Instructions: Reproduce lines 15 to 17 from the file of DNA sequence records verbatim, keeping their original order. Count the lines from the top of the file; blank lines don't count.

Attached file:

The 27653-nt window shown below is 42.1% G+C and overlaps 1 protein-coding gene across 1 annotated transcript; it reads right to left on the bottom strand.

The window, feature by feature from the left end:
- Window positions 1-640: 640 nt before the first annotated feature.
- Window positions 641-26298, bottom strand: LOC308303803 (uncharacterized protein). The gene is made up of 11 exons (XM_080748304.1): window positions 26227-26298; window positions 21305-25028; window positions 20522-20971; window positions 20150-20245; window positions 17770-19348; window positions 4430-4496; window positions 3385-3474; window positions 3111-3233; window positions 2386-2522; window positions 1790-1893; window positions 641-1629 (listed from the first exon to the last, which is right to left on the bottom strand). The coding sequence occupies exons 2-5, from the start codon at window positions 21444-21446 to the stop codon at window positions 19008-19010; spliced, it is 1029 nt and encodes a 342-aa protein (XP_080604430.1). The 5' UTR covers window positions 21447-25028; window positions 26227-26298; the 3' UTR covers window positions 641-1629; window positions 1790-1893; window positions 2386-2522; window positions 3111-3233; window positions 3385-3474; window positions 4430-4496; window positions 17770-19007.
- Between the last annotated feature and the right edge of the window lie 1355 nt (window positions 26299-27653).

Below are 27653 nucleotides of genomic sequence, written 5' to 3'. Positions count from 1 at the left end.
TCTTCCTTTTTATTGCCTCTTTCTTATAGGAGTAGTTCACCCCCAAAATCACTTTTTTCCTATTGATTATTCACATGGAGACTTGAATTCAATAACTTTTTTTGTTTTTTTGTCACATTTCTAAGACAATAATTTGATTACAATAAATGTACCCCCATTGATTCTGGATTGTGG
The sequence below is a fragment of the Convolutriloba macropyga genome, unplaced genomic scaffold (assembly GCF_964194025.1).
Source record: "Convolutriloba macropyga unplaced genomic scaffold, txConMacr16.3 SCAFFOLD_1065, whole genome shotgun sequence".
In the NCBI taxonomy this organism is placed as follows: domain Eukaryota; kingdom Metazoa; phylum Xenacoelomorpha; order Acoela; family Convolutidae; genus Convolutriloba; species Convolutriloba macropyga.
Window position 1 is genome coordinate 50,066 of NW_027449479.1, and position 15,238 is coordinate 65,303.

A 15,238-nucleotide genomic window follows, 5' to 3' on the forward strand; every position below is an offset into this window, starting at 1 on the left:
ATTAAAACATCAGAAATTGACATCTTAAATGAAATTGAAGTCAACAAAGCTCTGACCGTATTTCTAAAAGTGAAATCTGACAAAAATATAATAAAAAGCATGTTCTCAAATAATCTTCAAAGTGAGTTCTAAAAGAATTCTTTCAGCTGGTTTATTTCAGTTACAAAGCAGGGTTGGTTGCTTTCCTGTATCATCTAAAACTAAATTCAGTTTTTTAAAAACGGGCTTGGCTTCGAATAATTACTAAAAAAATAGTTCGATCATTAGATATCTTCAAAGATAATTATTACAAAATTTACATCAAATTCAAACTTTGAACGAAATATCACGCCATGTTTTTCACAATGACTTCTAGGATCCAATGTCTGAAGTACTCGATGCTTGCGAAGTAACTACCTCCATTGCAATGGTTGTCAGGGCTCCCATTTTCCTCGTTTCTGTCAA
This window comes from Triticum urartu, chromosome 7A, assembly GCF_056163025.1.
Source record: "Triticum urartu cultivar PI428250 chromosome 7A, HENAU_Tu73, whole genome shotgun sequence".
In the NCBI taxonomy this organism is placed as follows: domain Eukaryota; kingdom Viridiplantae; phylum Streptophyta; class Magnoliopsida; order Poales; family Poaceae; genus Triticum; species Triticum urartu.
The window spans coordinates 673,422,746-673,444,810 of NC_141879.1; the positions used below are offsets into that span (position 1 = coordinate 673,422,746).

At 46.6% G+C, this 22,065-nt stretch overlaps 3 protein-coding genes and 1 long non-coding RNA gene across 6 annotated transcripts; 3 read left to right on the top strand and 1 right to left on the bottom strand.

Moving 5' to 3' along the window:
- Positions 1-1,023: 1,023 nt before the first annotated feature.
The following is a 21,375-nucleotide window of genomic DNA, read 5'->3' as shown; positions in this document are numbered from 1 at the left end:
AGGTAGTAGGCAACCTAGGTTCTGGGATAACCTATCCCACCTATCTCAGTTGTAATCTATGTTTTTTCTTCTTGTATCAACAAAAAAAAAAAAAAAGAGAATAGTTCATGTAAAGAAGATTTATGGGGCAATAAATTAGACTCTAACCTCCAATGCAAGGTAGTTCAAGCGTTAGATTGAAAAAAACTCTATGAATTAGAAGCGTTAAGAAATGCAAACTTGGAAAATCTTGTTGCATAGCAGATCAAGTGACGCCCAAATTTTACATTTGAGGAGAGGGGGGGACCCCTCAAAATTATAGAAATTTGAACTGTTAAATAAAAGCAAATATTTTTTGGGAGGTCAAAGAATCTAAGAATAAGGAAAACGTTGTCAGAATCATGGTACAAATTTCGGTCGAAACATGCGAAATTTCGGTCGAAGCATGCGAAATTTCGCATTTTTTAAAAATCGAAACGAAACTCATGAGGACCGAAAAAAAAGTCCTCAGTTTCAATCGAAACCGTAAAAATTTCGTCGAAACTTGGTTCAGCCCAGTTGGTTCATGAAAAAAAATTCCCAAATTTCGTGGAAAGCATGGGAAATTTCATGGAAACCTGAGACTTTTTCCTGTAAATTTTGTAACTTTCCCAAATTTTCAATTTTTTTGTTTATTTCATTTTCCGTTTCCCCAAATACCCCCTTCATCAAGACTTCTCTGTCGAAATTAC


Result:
Source record: "Triticum urartu cultivar PI428250 chromosome 7A, HENAU_Tu73, whole genome shotgun sequence".
In the NCBI taxonomy this organism is placed as follows: domain Eukaryota; kingdom Viridiplantae; phylum Streptophyta; class Magnoliopsida; order Poales; family Poaceae; genus Triticum; species Triticum urartu.
The window spans coordinates 673,422,746-673,444,810 of NC_141879.1; the positions used below are offsets into that span (position 1 = coordinate 673,422,746).